Byline: Miles Socha, March 1998

I feel very at home here,” Helmut Lang said, discussing the permanent shift of his business headquarters to New York after 15 years in his native Vienna.
Lang said having his design studios and headquarters in Austria had long been a creative advantage. “It’s not a place where fashion is an issue,” he said, dressed in an unobtrusive gray cashmere V-neck sweater and dark trousers. “It has no distractions.” But logistically, “We reached a point where it started to get really complicated,” he said, describing the challenge of running a fast-growing international business from Vienna when the focus of activity was often elsewhere, including manufacturing in Italy and staging runway shows in Paris and New York.
“New York is, in many terms — and not only fashion terms — the most important place to be, the most urban place to be,” he said. “It adds a very interesting dimension to the European education I’ve gone through, because the U.S. is quite different. I have a lot of friends here,” he added, “so it made sense businesswise, personally and emotionally….
“I’m not looking for a huge organization,” Lang said, revealing a business style tinged with the same conviction and rigor that defines his minimalist clothing. “We work with a small group of people. That has been an advantage in the past.”
Asked if he had ambitions to license his name into any other product categories, he replied: “I think we have everything.”
“The main policy of our house is to have one strong clothing line and one trademark, which could mean that the jeans one day get absorbed in a very big main collection,” he said. “The name can carry from basics up to luxury items. For me, that’s a modern concept of clothes that one collection combines basic as well as luxury, hand-finished products. That’s the way people dress today….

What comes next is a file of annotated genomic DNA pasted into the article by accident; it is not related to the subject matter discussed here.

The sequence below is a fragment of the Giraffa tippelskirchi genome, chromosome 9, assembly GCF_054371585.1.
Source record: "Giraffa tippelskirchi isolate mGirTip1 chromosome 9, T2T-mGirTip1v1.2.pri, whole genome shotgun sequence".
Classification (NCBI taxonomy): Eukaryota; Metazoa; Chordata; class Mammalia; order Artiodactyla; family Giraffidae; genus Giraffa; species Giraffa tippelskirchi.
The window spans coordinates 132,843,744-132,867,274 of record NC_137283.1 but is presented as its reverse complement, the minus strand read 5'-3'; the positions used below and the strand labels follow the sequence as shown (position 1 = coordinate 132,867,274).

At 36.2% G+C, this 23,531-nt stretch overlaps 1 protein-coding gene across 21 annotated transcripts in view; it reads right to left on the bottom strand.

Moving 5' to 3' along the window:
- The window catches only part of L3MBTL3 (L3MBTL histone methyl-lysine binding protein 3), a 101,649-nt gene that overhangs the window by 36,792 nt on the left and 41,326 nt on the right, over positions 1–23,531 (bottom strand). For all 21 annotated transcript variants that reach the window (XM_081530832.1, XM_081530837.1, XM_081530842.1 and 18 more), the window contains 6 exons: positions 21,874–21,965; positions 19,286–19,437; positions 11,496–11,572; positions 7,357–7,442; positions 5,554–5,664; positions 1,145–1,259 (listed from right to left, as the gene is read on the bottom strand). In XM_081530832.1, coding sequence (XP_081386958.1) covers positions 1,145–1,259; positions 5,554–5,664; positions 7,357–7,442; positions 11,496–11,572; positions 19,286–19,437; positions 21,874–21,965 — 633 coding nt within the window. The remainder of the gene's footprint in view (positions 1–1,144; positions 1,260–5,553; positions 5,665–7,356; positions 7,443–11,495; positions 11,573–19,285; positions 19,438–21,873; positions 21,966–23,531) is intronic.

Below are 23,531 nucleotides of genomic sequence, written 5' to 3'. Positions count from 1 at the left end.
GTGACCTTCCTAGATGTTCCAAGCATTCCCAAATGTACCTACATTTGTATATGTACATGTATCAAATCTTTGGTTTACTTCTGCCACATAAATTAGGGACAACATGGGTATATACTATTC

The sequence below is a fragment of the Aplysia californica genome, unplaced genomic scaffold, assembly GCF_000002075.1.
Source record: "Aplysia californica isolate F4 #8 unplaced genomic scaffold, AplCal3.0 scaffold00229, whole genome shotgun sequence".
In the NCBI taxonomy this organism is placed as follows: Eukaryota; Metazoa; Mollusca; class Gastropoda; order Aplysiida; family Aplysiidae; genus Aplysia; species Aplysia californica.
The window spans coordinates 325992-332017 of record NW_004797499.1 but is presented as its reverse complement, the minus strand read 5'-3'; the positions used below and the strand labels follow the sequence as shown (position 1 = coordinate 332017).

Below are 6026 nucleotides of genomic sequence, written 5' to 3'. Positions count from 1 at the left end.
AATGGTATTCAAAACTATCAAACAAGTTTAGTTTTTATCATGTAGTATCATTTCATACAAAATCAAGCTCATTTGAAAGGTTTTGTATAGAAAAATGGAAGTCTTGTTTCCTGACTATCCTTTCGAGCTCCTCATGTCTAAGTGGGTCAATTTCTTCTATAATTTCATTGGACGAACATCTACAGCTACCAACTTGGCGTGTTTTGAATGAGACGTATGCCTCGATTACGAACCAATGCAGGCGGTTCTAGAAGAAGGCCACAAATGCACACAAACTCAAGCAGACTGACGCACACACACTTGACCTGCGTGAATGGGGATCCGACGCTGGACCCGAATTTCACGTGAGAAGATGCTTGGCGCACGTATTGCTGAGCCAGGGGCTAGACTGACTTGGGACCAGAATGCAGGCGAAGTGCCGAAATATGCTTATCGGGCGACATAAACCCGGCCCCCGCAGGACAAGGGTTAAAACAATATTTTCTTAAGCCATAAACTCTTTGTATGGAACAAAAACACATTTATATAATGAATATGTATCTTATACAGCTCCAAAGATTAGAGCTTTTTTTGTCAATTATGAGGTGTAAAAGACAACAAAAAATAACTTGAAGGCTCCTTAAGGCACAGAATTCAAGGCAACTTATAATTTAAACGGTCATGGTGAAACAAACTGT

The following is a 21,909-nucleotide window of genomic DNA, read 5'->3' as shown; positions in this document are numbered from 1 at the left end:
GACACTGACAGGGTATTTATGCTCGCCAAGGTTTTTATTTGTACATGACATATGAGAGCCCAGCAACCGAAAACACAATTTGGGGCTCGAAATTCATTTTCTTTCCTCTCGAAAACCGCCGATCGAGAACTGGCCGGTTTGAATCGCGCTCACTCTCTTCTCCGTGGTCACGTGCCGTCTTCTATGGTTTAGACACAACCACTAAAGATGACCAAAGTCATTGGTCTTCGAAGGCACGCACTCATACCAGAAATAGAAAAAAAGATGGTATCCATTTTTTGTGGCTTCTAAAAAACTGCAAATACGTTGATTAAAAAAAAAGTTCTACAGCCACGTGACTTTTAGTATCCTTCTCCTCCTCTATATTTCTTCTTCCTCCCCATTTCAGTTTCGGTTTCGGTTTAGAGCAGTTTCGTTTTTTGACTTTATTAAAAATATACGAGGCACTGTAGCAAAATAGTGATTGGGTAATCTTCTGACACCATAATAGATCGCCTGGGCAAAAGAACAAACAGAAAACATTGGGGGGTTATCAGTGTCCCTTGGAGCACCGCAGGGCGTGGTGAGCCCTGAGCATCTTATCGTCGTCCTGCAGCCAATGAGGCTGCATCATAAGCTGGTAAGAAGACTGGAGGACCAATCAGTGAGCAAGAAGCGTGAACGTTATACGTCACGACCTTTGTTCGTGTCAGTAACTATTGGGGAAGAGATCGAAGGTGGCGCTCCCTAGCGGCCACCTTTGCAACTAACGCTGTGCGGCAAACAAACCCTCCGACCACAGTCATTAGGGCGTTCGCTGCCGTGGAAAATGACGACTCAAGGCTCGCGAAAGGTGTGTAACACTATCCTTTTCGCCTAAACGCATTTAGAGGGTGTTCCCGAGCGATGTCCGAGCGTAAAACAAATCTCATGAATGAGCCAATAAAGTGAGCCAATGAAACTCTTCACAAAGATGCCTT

“For products that have a day-to-day use, distribution can be very large,” he said, referring to jeans and underwear particularly. “For products that are very special, the distribution has to be very small.
“I’m kind of interested, after a certain while, in establishing denim as a real basic business, but still in the spirit of our house,” he said. “The most important thing will always be the product and the freedom of design, and then we take it from there….
“The copying problem doesn’t start with the runway shows, but begins with fabric and production companies,” he stated. “That’s not an issue. I couldn’t say only American designers find inspiration in my collections. That wouldn’t be fair.”
Asked about how he copes with the pressure of being a fashion leader, “It has never tortured me,” he said. “I always do exactly the thing I want to do for the next collection. I always do what I think is right for the next season.”
“In the end, we want people who wear our clothes to look good,” he said. “At the end of the road, that’s something you shouldn’t lose sight of.”